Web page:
Unfortunately, the reliance on labeled data, which is both difficult and expensive to produce, presents a major obstacle to the widespread application of semantic role labeling across different languages and text genres. Although corpora with semantic role annotations exist nowadays in other languages (e.g., German, Spanish, Catalan, Chinese, Korean), they tend to be smaller than their English equivalents and of limited value for modeling purposes. Even within English, a language for which two major annotated corpora are available, systems trained on PropBank demonstrate a marked decrease in performance (approximately by 10%) when tested on out-of-domain data (Pradhan, Ward, and Martin 2008). The data requirements for supervised systems and the current paucity of such data has given impetus to the development of unsupervised methods that learn from unlabeled data. If successful, unsupervised approaches could lead to significant resource savings and the development of semantic role labelers that require less engineering effort. Besides being interesting on their own right, from a theoretical and linguistic perspective, unsupervised methods can provide valuable features for downstream (supervised) processing and serve as a preprocessing step for applications that require broad coverage understanding. In this article we study the potential of unsupervised methods for semantic role labeling. As in the supervised case, we decompose the problem into an argument identification step and an argument classification step. Our work primarily focuses on argument classification, which we term role induction, because there is no predefined set of semantic roles in the unsupervised case, and these must be induced from data. The goal is to assign argument instances to clusters such that each cluster contains arguments corresponding to a specific semantic role and each role corresponds to exactly one cluster.

Unsupervised learning is known to be challenging for many natural language processing problems and role induction is no exception. Firstly, it is difficult to define a learning objective function whose optimization will yield an accurate model. This contrasts with the supervised setting, where the objective function can directly reflect training error (i.e., some estimate of the mismatch between model output and the gold standard) and the model can be tuned to replicate human output for a given input under mathematical guarantees regarding the accuracy of the trained model. Secondly, it is also more difficult to incorporate rich feature sets into an unsupervised model (Berg-Kirkpatrick et al. 2010). Unless we explicitly know exactly how features interact, more features may not necessarily lead to a more accurate model and may even decrease performance. In the supervised setting, feature interactions relevant for a particular learning task can be determined to a large extent automatically and thus a large number of them can be included even if their significance is not clear a priori.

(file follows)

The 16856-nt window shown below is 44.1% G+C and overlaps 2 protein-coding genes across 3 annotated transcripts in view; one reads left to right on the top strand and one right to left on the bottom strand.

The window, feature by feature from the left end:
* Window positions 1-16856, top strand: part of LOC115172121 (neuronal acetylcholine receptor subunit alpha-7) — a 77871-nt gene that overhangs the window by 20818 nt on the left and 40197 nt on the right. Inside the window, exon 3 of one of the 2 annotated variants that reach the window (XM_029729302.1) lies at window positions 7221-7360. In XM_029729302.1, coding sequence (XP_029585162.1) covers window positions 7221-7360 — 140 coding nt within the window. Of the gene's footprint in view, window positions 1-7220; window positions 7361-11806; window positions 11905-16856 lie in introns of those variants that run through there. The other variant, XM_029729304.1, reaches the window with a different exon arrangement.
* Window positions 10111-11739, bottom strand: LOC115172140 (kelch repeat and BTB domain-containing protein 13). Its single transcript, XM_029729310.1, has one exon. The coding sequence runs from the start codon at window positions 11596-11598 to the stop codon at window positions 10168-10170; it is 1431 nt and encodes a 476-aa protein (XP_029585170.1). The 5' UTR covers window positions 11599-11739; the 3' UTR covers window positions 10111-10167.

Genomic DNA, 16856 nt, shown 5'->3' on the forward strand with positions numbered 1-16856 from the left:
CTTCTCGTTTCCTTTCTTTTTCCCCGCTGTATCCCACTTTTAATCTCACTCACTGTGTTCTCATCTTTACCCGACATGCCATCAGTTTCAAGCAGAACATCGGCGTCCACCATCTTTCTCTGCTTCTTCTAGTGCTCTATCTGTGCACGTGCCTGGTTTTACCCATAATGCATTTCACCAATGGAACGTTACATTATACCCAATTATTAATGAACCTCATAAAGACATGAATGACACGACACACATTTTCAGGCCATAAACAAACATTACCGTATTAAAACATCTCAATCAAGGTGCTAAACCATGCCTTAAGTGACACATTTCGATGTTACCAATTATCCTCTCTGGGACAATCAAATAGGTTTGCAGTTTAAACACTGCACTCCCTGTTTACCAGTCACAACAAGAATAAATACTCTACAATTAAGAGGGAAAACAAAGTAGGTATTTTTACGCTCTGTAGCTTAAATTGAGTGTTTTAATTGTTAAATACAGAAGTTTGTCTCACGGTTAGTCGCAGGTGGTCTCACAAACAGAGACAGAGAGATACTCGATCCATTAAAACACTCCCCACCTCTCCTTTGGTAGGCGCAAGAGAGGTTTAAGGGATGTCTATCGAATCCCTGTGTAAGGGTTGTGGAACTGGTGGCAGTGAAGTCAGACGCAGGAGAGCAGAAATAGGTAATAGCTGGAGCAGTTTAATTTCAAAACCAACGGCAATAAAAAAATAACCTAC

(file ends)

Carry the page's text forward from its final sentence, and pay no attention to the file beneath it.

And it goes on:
The lack of an extensional definition (in the form of training examples) of the target concept makes a strong case for the development of unsupervised methods that use problem specific prior knowledge. The idea is to derive a strong inductive bias (Gordon and Desjardins 1995) based on this prior knowledge that will guide the learning towards the correct target concept. For semantic role induction, we propose to build on the following linguistic principles:

  • 1. 

    Semantic roles are unique within a particular frame.

  • 2. 

    Arguments occurring in a specific syntactic position within a specific linking all bear the same semantic role.

  • 3. 

    The (asymptotic) distribution over argument heads is the same for two clusters that represent the same semantic role.

We hypothesize that these three principles are, at least in theory, sufficient for inducing high-quality semantic role clusters. A challenge, of course, lies in adequately operationalizing them so that they guide the unsupervised learner towards meaningful solutions. The approach taken in this article translates these principles into estimates of similarity (or dissimilarity) between argument instances and/or clusters of argument instances. Principle (1) states that argument instances occurring in the same frame (i.e., clause) cannot bear the same semantic role, and are thus dissimilar. From Principle (2) it follows that arguments occurring in the same syntactic position within the same linking can be considered similar (leaving aside for the moment the difficulty of representing linkings through syntactic cues observable in a corpus). Principle (3) states that two clusters of instances containing similar distributions over head words should be considered similar.